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Pope Paschal I

Pope Saint
Paschal I
Paschal I holding the Church of Santa Prassede wearing a zuchetto and pallium. Mosaic portrait at Church of Saint Praxedis in Rome.
Papacy began 25 January 817
Papacy ended 11 February 824
Predecessor Stephen IV
Successor Eugene II
Personal details
Birth name Pascale Massimi
Born ???
Rome, Papal States
Died 11 February 824(824-02-11)
Rome, Papal States
Buried Santa Prassede, Rome
Feast day 11 February
Venerated in Roman Catholic Church
Other popes named Paschal
Papal styles of
Pope Paschal I
Reference style His Holiness
Spoken style Your Holiness
Religious style Holy Father
Posthumous style Saint

Pope Saint Paschal I (Latin: Paschalis I; born Pascale Massimi; died 11 February 824) was Pope from 25 January 817 to his death in 824.[1] His mother was the renowned religious, the Lady Theodora.


A native of Rome and son of Bonosus and Lady Theodora, Paschal was serving as abbot of Santo Stefano Rotondo when he was raised to the pontificate by the acclamation of the clergy less than a day after the death of Pope Stephen IV. This decision occurred before the sanction of the emperor Louis the Pious had been obtained, and was a circumstance for which it was one of his first tasks to apologize. Paschal advised the emperor that the decision had been made to avoid factional strife in Rome, and his papal legate Theodore returned with a document titled Pactum cum Pashali pontiff, in which the Emperor congratulated Paschal, recognized his sovereignty over the Papal States and guaranteed the free election of future pontiffs. .[2] This document was challenged by later historians as a forgery [3] as Paschal’s relations with the imperial house never became cordial, and he was also unsuccessful in winning the sympathy of the Roman nobles.

During his reign, he gave shelter to exiled monks from the Byzantine Empire who were persecuted for their opposition to iconoclasm, and invited mosaic artists to decorate churches in Rome.[2] Paschal is credited with finding the body of Saint Cecilia in the Catacomb of Callixtus and building the basilica of Santa Cecilia in Trastevere, and the church of Santa Maria in Domnica. He also extensively renovated the basilica of Santa Prassede.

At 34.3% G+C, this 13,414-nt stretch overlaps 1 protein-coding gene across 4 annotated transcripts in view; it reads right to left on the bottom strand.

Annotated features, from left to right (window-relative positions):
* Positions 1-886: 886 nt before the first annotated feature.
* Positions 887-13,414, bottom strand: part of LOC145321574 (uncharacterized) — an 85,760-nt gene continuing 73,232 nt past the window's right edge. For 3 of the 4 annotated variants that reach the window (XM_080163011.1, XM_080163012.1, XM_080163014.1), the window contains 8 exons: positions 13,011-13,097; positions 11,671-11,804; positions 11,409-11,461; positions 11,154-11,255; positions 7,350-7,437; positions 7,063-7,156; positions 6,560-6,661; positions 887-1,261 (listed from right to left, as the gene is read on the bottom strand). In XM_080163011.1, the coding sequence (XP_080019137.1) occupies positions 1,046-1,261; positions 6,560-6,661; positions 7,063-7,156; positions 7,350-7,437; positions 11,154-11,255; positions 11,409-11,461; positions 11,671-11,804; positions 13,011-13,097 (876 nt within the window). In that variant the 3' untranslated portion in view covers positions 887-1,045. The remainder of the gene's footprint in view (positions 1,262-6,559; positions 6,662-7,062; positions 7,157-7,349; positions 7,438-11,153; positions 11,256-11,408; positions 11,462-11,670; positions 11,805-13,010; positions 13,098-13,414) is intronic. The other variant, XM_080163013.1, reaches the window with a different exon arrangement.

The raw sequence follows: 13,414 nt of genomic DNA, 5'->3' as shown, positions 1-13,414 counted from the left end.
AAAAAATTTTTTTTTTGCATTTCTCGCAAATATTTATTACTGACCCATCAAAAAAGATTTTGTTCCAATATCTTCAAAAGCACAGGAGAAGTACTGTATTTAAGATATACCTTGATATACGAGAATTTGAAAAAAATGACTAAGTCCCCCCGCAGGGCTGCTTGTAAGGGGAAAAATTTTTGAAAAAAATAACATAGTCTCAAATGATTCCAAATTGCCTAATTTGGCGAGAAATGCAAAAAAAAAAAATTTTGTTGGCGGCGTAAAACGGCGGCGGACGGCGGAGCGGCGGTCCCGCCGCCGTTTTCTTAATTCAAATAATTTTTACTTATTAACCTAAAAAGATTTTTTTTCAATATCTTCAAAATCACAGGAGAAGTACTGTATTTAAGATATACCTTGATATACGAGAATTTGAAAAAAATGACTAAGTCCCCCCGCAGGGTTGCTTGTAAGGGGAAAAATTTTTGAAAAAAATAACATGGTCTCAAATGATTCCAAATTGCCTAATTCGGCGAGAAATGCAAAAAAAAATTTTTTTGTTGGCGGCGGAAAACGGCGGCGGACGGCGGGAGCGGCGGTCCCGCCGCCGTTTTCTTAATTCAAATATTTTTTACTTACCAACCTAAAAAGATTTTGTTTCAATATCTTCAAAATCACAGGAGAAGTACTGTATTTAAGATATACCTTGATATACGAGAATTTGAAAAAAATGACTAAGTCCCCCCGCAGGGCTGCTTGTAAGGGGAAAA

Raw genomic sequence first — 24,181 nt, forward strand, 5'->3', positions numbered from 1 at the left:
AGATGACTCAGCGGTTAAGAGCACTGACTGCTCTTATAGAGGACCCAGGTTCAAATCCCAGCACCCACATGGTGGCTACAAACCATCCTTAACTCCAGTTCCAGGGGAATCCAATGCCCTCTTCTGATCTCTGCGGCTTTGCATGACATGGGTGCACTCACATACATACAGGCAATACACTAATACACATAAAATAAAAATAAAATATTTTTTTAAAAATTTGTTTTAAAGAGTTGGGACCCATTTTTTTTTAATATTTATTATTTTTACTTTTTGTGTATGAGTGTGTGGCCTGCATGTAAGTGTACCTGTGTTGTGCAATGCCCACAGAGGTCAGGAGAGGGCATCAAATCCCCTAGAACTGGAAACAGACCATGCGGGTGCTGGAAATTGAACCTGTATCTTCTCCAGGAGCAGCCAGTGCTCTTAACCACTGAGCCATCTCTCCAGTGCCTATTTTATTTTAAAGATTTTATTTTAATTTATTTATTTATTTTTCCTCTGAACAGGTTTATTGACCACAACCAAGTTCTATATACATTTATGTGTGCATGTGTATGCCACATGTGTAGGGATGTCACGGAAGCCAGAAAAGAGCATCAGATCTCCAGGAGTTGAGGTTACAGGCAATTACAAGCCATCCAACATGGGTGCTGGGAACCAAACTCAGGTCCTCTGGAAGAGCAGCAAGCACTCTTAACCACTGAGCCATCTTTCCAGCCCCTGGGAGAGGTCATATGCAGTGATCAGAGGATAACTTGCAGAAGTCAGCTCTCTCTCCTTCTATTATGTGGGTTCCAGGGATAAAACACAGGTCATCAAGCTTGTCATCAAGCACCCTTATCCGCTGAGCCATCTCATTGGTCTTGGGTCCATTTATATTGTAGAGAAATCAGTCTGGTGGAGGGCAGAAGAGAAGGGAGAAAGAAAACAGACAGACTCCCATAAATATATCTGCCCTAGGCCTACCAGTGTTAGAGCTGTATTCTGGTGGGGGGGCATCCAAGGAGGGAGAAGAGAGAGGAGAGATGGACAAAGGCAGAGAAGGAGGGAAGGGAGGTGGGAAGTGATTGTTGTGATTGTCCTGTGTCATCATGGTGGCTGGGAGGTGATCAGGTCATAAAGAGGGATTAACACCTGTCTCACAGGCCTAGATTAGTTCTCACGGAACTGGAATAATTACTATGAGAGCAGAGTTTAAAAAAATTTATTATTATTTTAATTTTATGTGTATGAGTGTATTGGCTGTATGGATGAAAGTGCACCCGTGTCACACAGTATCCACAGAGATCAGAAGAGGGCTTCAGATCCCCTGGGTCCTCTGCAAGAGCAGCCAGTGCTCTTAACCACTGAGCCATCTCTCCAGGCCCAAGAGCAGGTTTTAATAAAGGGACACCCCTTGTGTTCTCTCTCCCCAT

In 822, he gave the legateship over the North (Scandinavia) to Ebbo, Archbishop of Rheims. He licensed him to preach to the Danes, though Ebbo failed in three different attempts to convert them. Only later did Saint Ansgar succeed with them.

In 823, Paschal crowned and anointed Lothair I as King of Italy, which set the precedent for the pope’s right to crown kings, and to do so in Rome. Lothair immediately made use of his new authority to side with Farfa Abbey in its lawsuit against the Roman Curia, forcing the Papal administration to return properties which had been misappropriated. The decision outraged the Roman nobility, and led to an uprising against the authority of the Roman Curia in northern Italy, led by Paschal’s former legate, Theodore, and his son Leone. The revolt was quickly suppressed, and the two leaders who were about to testify were seized at the Lateran, blinded and afterwards beheaded. Suspicious that the deaths were to cover up the involvement of the pope in the revolt, the emperor sent two commissioners to investigate. Paschal refused to submit to the authority of the imperial court, but issued an oath in which he denied all personal complicity in the crime. The commissioners returned to Aachen, and Emperor Louis let the matter drop. Paschal died soon afterwards, but the Roman Curia refused him the honour of burial within St. Peter's Basilica, and he was buried in the basilica of Santa Prassede, which includes the famous Episcopa Theodora mosaic of his mother.[4]

Paschal was later canonized, and his feast day in the Roman calendar (prior to 1963, 14 May; currently 11 February) is similar to that of Our Lady of Lourdes.

See also


  1. ^ 12px "Pope Paschal I". Catholic Encyclopedia. New York: Robert Appleton Company. 1913. 
  2. ^ a b John N.D. Kelly, Gran Dizionario Illustrato dei Papi, p. 271
  3. ^ Claudio Rendina, I papi, p. 256
  4. ^ John N.D. Kelly, Gran Dizionario Illustrato dei Papi, p. 272

Further reading

  • John N.D. Kelly, Gran Dizionario Illustrato dei Papi, Edizioni Piemme S.p.A., 1989, Casale Monferrato (AL), ISBN 88-384-1326-6
  • Claudio Rendina, I papi, Ed. Newton Compton, Roma, 1990
  • 12px This article incorporates text from a publication now in the public domainChisholm, Hugh, ed. (1911). Encyclopædia Britannica (11th ed.). Cambridge University Press. 

External links

Catholic Church titles
Preceded by
Stephen IV
Succeeded by
Eugene II

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